• Written By:
    Comprehensive Ophthalmology, Neuro-Ophthalmology/Orbit

    Review of: COVID-19 presenting with ophthalmoparesis from cranial nerve palsy

    Dinkin M, Gao V, Kahan J, et al. Neurology, in press

    This study describes 2 patients who developed cranial neuropathies within days of presenting with SARS-CoV-2-related respiratory symptoms.

    Observations

    The first patient was a 36-year-old man who presented with left partial pupil involving third nerve palsy and bilateral sixth nerve palsy, with lower extremity hyporeflexia and hypesthesia, and gait ataxia. Four days earlier, he had symptoms of fever, cough and myalgia that resolved before ocular presentation. Nasal swabs tested positive for SARS-CoV-2 and MRI revealed enhancement, T2 hyperintensity and enlargement of the left oculomotor nerve. Presumed to have Miller Fisher syndrome, he was treated with intravenous immunoglobulin (2 g/kg for 3 days) along with hydroxychloroquine for COVID-19 (600 mg twice in 1 day, then 400 mg daily for 4 days). He partially improved 3 days after admission.

    The second patient was a 71-year-old hypertensive woman with painless diplopia and who could not abduct her right eye; the rest of her neuro-ophthalmic exam was normal. She had a cough and fever for several days and was sent to the emergency, where she had a fever, hypoxemia and lymphocytosis. She had enhancement of the optic nerve sheaths and posterior tenon capsules on MRI; lumbar puncture and chest x-rays were normal. Nasal swabs tested positive for SARS-CoV-2. She received hydroxychloroquine for her COVID-19 pneumonia. Her abduction palsy gradually improved 2 weeks after discharge.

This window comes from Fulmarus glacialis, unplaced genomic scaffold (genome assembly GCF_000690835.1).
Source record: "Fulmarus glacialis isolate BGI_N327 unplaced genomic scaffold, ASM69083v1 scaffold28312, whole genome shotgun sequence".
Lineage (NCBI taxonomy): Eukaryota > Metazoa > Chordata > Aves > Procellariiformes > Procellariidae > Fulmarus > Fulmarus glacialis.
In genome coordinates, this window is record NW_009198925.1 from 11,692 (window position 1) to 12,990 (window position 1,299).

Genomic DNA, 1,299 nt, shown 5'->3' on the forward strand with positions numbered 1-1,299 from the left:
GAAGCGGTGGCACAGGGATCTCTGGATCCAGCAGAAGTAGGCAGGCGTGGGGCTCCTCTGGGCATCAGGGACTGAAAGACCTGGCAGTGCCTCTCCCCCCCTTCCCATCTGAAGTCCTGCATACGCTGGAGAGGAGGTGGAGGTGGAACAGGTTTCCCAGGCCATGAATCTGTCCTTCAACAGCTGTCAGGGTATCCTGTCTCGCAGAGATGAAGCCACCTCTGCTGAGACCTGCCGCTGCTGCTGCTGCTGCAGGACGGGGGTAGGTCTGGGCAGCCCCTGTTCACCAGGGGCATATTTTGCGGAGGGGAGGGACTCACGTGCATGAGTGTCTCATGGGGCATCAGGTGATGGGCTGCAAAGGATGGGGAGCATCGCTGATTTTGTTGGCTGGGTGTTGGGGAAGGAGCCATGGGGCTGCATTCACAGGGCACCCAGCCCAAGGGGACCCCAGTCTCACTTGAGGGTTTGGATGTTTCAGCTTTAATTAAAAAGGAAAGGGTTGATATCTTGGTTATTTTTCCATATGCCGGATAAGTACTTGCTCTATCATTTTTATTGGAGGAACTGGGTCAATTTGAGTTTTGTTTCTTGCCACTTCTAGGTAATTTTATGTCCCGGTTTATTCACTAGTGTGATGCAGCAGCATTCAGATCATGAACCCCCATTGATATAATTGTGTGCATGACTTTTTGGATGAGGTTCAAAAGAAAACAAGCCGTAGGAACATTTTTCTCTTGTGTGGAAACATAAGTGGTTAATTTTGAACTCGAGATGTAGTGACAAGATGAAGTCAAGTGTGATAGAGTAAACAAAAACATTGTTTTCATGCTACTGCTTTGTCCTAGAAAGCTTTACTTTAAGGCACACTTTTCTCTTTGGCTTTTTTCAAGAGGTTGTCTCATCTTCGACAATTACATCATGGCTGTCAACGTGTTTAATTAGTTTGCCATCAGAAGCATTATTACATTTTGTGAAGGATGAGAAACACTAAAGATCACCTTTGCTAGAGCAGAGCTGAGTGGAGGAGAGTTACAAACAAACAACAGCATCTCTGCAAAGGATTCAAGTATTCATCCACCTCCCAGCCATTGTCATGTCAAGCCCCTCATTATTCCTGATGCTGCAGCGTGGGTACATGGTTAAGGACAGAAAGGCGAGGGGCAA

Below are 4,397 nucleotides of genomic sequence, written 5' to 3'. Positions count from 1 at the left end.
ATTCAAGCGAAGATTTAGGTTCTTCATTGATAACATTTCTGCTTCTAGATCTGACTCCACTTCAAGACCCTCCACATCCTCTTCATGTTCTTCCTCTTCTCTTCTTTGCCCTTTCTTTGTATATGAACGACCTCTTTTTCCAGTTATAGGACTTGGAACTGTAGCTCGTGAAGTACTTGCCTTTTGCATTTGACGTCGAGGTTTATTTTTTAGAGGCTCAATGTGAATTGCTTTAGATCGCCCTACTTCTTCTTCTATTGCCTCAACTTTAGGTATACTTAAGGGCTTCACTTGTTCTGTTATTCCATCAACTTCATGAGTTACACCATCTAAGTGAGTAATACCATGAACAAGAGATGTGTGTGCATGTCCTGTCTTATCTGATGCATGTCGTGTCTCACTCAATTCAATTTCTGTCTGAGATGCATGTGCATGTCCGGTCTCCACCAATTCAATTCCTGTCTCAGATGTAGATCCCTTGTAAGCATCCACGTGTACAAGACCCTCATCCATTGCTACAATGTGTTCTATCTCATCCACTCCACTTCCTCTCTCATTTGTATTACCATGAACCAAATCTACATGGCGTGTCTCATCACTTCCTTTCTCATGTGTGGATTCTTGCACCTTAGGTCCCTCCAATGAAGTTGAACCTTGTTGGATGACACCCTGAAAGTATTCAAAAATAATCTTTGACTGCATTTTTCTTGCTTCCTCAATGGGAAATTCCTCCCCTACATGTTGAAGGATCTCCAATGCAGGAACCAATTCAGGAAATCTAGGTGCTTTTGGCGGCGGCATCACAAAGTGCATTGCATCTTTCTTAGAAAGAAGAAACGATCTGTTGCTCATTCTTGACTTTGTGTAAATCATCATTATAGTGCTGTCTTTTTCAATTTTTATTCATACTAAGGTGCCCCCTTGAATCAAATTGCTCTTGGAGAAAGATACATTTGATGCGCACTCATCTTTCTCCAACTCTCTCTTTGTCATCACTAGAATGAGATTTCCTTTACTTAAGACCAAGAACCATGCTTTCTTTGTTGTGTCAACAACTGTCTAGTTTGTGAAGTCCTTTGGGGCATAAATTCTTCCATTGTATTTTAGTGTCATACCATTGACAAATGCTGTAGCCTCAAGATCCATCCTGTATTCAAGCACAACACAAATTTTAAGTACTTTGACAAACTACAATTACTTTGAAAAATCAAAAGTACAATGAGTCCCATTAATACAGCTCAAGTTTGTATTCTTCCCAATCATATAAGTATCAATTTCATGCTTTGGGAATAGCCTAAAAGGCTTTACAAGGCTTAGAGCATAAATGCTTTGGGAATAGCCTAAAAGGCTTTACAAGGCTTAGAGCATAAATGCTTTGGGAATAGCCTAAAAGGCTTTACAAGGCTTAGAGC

In the first case, the combination of ophthalmoparesis, lower limb paresthesia and areflexia suggests an acute demyelinating inflammatory polyneuropathy secondary to a virus-mediated immune response. However, the rapid onset of symptoms after the onset of COVID-19 disease may point to a direct infectious process. In the second case, the presence of enhancement of the optic nerve sheaths, although nonspecific, suggests a viral leptomeningeal process. Both cases exhibited rapid onset of symptoms after COVID-19 diagnosis, coupled with neuro-imaging findings and improvements that paralleled recovery from COVID-19, suggesting there may be an association between neuro-ophthalmic manifestation and COVID-19.

    Limitations

    Since the second case was an older patient with hypertension, an ischemic etiology cannot be excluded, particularly in the absence of sixth nerve enhancement on the MRI. However, both cases had presentation of symptoms within days of COVID-19 symptoms, suggesting that even patients with mild symptoms and signs of COVID-19 should be considered for possible SARS-CoV-2 infection. It is unclear whether hydroxychloroquine was beneficial.

    Clinical significance

    These cases highlight the benefit of having ophthalmologists at the frontline with COVID-19 patients presenting with neuro-ophthalmic manifestation. In the current pandemic, ophthalmologists should screen for COVID-19 in all neuro-ophthalmic cases. Screening for COVID-19 could even be considered in the work-up of patients with neuro-ophthalmic manifestations who are asymptomatic and who have no clear etiology for their manifestations.